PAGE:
Harvard chemistry department head charged with lying about China ties

A tour group walks through the campus of Harvard University in Cambridge, Mass., on Aug. 30, 2012.
(Elise Amendola / Associated Press)

The chairman of Harvard University’s chemistry department was charged with lying to the U.S. Defense Department about his involvement in efforts to recruit people to pass along research to the Chinese government in exchange for lab funding, salaries and other benefits.

Charles Lieber, who the U.S says is also affiliated with Wuhan University of Technology in China, was charged Tuesday in federal court in Boston. Prosecutors said he received more than $1.5 million to establish a lab and do research at Wuhan University, and that he was paid hundreds of thousands more over several years.

“This is not an accident or a coincidence,” U.S. Atty. Andrew E. Lelling said at a news conference in Boston. “This is a small sample of China’s ongoing campaign to siphon off American know-how and technology for China’s gain.”


Prosecutors said Lieber lied to Defense Department investigators about his involvement with Wuhan University and the “Thousand Talents Plan,” a Chinese government program to recruit overseas researchers. His deceit caused Harvard to make false statements to the National Institutes of Health about his work with China, because grants that Harvard received required disclosure of ties with foreign governments, the U.S. said.

Lieber’s biography page at Harvard lists him as an honorary fellow of the Chinese Chemical Society. He was arrested Tuesday morning and will appear later before a federal magistrate, according to a spokeswoman for the Massachusetts U.S. attorney’s office.

A spokesman for Harvard didn’t immediately respond to a request for comment.

According to prosecutors, Lieber hid from both the U.S government and Harvard his work for the Chinese university dating to 2011. In a five-year contract with Wuhan, Lieber’s personal research company agreed to make “strategic” scientific proposals, supervise young teachers, conduct nationally “important” projects and take other steps to benefit the school.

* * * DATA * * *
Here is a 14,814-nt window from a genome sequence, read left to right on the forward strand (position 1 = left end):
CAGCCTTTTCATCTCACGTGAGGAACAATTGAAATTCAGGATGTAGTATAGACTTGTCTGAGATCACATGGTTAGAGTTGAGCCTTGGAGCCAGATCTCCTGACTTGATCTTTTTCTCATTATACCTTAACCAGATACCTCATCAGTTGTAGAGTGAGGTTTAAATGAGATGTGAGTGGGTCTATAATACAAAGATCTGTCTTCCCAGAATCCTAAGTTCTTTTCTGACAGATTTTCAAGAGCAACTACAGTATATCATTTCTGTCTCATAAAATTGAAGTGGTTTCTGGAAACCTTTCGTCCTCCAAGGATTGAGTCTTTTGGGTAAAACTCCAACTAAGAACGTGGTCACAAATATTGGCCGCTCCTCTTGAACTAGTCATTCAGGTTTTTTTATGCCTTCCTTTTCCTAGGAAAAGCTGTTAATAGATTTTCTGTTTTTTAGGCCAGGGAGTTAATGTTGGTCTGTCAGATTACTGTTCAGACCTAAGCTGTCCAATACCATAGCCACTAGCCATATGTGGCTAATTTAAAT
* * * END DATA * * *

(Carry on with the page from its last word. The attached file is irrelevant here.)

The charges come amid intense scrutiny U.S. law enforcement officials are applying to ethnic Chinese scientists and, now, U.S. researchers.

Agencies across the federal government have mobilized against potential Chinese industrial spies, warning companies and universities and anyone else with intellectual property to be particularly vigilant when dealing with Chinese business partners and employees who might be what Christopher Wray, the director of the FBI, calls “nontraditional collectors” of information.

Last year, a University of Kansas researcher, Franklin “Feng” Tao, was charged with hiding that he was working full time for a Chinese university at the same time he was doing U.S-funded industrial research.

Lieber, a native of Philadelphia, attended Franklin and Marshall College in Lancaster, Penn., where he graduated with honors in chemistry, according to his Harvard biography. He completed doctoral studies at Stanford University and post-doctoral research at Caltech before joining Columbia University as an assistant professor in 1987.

He moved to Harvard in 1991, where he serves as chair of the department of chemistry and chemical biology.

Lieber has won more than a dozen awards for his work, most recently in September from the Welch Foundation in Houston, which honored Lieber and another professor for their “important research contributions which have had a significant, positive impact on humankind.”